Structure of Atom
Class-11-Science-Chemistry-Chapter -4 Maharashtra State Board
Solution
Question 1.
Choose correct option.
(A) The energy difference between the shells goes on ........... when moved away from the nucleus.
(a) Increasing
(b) decreasing
(c) equalizing
(d) static
(b) decreasing
(B) The value of Plank’s constant is -
(a) 6.626 × 10^{-34}Js
(b) 6.023 × 10^{-24}Js
(c) 1.667 × 10^{-28}Js
(d) 6.626 × 10^{-28}Js
(a) 6.626 × 10^{-34}Js
(C) p-orbitals are....... in shape.
(a) spherical
(b) dumb bell
(c) double dumbell
(d) diagonal
(b) dumb bell
(D) “No two electrons in the same atoms can have identical set of four quantum numbers”. This statement is known as -
(a) Pauli’s exclusion principle
(b) Hund’s rule
(c) Aufbau rule
(d) Heisenberg uncertainty principle
(a) Pauli’s exclusion principle
(E) Principal Quantum number describes
(a) shape of orbital
(b) size of the orbital
(c) spin of electron
(d) orientation of in the orbital electron cloud
(b) size of the orbital
Question 2.
Make the pairs:
‘A’ | ‘B’ |
a. Neutrons | i. six electrons |
b. p-orbital | ii.-1.6 × 10^{-19} C |
c. charge on electron | iii. Ultraviolet region |
d. Lyman series | iv. Chadwick |
‘A’ | ‘B’ |
a. Neutrons | iv. Chadwick |
b. p-orbital | i. six electrons |
c. charge on electron | ii.-1.6 × 10^{-19} C |
d. Lyman series | iii. Ultraviolet region |
Question 3.
Complete the following information about the isotopes in the chart given below.
(Hint: Refer to Periodic Table if required)
Substance | Mass Number
(A) |
Number of | ||
Protons
(Z) |
Neutrons
(A-Z) |
Electrons | ||
Carbon-14 | 14 | 6 | 8 | 6 |
Lead-208 | 208 | 82 | 126 | 82 |
Chlorine-35 | 35 | 17 | 18 | 17 |
Uranium-238 | 238 | 92 | 146 | 92 |
Oxygen-18 | 18 | 8 | 10 | 8 |
Radium-223 | 223 | 88 | 135 | 88 |
Question 4.
Match the following :
Element | No. of Neutron |
(a) \(_{18}^{40}\text{Ar}\) | (i) 7 |
(b) \(_{6}^{14}\text{C}\) | (ii) 21 |
(c) \(_{19}^{40}\text{K}\) | (iii) 8 |
(d) \(_{7}^{14}\text{N}\) | (iv) 22 |
Element | No. of Neutron |
(a) \(_{18}^{40}\text{Ar}\) | (iv) 22 |
(b) \(_{6}^{14}\text{C}\) | (iii) 8 |
(c) \(_{19}^{40}\text{K}\) | (ii) 21 |
(d) \(_{7}^{14}\text{N}\) | (i) 7 |
Question 5.
Answer in one sentence.
(A) If an element ‘X’ has mass number 11 and it has 6 neutrons, then write its representation.
Atomic number = 11 − 6 = 5
Element is \(_{5}^{11}\text{B}\)
(B) Name the element that shows simplest emission spectrum.
Since hydrogen atom has one electron it shows the simplest emission spectrum.
(C) State Heisenberg uncertainty principle.
Heisenberg uncertainty principle : This principle states that it is not possible to determine simultaneously the position and momentum of a moving microscopic particle like electron with absolute certainty.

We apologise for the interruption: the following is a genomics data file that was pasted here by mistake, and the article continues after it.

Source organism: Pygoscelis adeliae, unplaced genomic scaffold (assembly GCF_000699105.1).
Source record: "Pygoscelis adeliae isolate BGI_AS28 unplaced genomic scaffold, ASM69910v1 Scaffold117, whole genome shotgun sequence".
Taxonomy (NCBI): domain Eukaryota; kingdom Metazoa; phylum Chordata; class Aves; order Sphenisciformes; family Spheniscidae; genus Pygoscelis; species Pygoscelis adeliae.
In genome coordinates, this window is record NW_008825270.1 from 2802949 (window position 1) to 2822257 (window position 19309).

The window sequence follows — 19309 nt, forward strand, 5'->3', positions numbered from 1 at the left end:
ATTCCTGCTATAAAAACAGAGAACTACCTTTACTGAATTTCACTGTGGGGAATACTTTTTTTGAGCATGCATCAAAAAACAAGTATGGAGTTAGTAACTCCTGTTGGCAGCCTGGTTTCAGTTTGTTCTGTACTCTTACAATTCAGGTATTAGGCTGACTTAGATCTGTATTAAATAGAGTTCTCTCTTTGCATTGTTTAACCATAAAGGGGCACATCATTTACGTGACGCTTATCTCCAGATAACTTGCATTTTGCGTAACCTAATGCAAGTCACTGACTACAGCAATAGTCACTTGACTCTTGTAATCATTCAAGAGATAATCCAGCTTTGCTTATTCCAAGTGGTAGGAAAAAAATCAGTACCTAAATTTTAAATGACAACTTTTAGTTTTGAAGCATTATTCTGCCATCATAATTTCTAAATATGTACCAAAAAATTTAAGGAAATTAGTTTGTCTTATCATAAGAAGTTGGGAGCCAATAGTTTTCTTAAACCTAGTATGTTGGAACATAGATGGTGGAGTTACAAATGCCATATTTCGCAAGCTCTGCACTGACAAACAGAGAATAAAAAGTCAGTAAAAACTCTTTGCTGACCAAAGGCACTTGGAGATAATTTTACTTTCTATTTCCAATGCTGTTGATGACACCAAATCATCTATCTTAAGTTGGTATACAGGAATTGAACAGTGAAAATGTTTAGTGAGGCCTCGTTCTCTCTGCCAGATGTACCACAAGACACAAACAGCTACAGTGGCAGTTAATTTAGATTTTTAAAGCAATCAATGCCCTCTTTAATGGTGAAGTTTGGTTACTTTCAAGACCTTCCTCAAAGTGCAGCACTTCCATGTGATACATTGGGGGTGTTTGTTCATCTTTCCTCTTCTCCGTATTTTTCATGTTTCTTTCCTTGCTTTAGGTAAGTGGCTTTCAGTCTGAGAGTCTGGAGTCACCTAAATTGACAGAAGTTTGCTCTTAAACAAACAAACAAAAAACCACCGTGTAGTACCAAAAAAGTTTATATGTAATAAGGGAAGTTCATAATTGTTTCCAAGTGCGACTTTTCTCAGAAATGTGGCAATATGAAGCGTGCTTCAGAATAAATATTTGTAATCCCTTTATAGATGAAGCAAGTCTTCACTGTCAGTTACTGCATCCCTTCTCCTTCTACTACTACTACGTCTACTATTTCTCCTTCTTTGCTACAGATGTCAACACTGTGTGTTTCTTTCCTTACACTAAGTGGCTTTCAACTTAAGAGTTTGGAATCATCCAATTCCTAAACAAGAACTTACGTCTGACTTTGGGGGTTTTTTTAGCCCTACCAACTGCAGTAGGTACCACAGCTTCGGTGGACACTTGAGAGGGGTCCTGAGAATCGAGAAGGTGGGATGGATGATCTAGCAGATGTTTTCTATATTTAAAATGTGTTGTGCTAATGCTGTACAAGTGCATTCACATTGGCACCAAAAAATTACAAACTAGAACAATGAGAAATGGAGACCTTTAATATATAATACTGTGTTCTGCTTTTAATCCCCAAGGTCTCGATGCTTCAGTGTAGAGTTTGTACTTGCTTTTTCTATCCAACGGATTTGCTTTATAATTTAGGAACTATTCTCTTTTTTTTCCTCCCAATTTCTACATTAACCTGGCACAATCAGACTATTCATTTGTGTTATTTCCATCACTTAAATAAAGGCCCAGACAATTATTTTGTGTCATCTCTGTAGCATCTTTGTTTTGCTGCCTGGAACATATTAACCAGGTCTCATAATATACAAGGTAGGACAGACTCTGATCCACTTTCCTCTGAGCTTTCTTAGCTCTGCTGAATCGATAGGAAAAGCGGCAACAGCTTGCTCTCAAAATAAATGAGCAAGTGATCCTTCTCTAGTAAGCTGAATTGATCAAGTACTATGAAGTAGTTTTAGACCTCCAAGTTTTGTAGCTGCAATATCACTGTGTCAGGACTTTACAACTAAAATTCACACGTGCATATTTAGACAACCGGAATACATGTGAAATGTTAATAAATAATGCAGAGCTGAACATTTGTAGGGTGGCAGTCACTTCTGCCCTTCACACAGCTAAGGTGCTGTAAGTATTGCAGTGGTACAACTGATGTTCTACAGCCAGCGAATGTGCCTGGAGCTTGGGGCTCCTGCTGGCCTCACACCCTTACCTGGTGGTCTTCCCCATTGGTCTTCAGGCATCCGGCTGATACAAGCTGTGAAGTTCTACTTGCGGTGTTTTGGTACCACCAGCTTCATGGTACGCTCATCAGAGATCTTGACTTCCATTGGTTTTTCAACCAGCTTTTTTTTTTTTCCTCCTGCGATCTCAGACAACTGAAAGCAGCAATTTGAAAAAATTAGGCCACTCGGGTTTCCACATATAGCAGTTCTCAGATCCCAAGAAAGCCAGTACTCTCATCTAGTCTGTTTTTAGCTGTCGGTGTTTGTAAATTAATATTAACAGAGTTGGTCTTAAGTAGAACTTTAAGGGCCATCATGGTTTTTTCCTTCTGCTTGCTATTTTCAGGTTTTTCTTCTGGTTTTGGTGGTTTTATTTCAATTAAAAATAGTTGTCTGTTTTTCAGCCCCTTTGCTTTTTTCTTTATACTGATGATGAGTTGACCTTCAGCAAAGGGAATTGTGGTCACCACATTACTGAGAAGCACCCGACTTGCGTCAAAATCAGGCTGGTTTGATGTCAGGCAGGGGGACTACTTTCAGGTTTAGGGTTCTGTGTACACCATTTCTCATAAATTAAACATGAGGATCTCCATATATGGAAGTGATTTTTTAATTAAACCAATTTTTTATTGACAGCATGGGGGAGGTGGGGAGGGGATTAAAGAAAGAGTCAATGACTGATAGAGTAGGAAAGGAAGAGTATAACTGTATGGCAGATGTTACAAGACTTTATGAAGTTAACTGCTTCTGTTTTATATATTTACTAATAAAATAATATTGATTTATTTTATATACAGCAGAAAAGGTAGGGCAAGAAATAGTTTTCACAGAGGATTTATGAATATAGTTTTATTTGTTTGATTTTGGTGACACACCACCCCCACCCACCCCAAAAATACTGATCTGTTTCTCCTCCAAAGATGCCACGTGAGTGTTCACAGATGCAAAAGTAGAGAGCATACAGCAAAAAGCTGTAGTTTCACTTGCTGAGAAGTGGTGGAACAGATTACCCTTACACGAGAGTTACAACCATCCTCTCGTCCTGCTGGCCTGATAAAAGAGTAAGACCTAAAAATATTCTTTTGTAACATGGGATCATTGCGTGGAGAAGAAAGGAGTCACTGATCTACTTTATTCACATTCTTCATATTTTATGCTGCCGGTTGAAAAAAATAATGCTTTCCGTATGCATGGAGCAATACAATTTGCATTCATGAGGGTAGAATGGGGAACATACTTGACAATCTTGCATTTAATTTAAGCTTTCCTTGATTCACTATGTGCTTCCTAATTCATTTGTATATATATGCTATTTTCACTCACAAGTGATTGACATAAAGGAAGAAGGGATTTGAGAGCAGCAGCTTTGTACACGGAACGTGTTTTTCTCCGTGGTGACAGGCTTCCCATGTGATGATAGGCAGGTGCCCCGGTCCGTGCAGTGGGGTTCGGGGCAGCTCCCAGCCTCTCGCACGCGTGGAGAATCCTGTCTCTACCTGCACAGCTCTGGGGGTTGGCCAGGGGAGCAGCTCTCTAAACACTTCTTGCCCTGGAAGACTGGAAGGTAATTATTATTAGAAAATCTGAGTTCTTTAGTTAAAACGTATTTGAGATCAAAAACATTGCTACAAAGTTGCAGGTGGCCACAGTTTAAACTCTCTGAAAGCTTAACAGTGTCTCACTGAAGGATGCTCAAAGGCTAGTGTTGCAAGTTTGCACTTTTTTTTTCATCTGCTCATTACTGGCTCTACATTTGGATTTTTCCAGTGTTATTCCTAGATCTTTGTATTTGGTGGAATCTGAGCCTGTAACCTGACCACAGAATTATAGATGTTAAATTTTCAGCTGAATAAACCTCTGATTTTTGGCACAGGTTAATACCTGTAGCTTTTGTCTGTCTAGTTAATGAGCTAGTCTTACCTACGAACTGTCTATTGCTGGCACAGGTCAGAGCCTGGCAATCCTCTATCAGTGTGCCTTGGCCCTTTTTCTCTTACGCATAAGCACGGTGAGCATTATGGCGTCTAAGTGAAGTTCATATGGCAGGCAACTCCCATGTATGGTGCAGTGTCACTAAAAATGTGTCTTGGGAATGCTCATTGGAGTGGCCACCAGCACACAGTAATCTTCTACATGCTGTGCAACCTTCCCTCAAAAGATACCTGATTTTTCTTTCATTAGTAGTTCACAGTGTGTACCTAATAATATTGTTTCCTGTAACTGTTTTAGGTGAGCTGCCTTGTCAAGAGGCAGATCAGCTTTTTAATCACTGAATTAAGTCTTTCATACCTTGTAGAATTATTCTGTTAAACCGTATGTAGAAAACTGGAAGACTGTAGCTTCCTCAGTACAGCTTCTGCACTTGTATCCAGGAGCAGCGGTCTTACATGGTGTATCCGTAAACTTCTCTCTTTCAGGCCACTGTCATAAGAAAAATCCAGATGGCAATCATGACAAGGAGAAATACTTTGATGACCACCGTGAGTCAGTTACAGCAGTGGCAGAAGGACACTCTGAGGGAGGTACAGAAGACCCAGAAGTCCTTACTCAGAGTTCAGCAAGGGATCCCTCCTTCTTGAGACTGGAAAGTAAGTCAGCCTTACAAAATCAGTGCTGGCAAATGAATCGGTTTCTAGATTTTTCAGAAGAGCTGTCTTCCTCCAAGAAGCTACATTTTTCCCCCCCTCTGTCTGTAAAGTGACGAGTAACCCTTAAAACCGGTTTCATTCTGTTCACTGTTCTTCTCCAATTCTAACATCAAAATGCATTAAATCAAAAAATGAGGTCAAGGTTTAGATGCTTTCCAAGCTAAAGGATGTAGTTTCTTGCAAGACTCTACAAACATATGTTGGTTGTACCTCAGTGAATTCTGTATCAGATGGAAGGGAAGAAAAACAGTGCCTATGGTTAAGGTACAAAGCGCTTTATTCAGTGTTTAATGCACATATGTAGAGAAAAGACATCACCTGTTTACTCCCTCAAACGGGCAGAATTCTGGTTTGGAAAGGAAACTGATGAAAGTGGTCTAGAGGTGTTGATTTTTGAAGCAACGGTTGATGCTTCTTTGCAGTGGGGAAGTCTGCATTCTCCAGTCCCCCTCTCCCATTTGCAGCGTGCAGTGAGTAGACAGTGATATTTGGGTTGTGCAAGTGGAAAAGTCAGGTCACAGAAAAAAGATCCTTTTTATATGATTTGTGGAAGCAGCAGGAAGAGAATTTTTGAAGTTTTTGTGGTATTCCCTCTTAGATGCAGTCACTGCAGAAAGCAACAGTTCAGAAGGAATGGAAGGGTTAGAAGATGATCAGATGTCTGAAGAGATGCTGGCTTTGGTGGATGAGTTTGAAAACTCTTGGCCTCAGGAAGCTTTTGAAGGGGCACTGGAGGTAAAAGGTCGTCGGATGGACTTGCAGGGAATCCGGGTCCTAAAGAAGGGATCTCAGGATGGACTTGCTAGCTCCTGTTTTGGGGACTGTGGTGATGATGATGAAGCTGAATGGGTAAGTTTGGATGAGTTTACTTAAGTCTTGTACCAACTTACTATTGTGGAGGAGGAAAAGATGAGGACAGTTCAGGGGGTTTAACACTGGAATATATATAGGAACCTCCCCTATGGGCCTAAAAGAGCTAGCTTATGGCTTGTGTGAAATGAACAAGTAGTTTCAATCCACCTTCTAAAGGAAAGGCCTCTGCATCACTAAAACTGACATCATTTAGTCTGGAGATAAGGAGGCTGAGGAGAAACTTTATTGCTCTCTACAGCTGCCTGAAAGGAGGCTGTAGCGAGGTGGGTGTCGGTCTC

(D) Give the names of quantum numbers.
Quantum numbers are as follows :
- Principal quantum number denoted by n.
- Azimuthal quantum number denoted by l.
- Magnetic quantum number denoted by m_{l}
- Spin quantum number denoted by m_{s}.
(E) Identify from the following the isoelectronic species:
Ne, O^{2}^{−}, Na^{+} OR Ar, Cl^{−}, K^{+}
Species | Ne O^{2}^{−} Na^{+} | Ar Cl^{−} K^{+} |
Number of electrons | 10 10 10 | 18 18 18 |
∴Isoelectronic species : (i) Ne O^{2}^{−} Na^{+} (ii) Ar Cl^{−} K^{+}
Question 6.
Answer the following questions.
(A) Differentiate between Isotopes and Isobars.
Isotopes | Isobars |
Isotopes are the atoms of the same element. | Isobars are the atoms of different elements. |
Isotopes have same atomic number but different mass numbers. | Isobars have different atomic numbers but same mass number. |
They have same number of electrons. | They have different number of electrons. |
They have same number of protons but different number of neutrons. | They have different number of protons and neutrons. |
They have same chemical properties. | They have different chemical properties. |
For Example \(_{17}^{35}\text{Cl}\) and \(_{17}^{34}\text{Cl}\) | For example \(_{18}^{40}\text{Ar}\), \(_{19}^{40}\text{K}\), \(_{20}^{40}\text{Ca}\) |
(B) Define the terms:
(i) Isotones
Isotones : The atoms of different elements having same number of neutrons in their nuclei are called isotones.
(ii) Isoelectronic species.
Isoelectronic species : Atoms and ions having the same number of electrons are isoelectronic species.
Example :
Consider K^{+} formed by removal of one electron from K atom. Which has 19 electrons (Z = 19). Therefore K^{+} has 18 electrons.
Species such as Ar, Ca^{2+} containing 18 electrons are isoelectronic with K^{+} .
Electronic configuration of all these species with 18 electrons is 1s^{2}, 2s^{2}, 2p^{6}, 3s^{2}, 3p^{6}.
Species | K→ K^{+ }+ e^{−} | Ar, Ca^{2+} |
Number of electrons | 19 18 | 18 18 |
(iii) Electronic configuration.
Electronic conﬁguration of an atom is the distribution of its electrons in orbitals.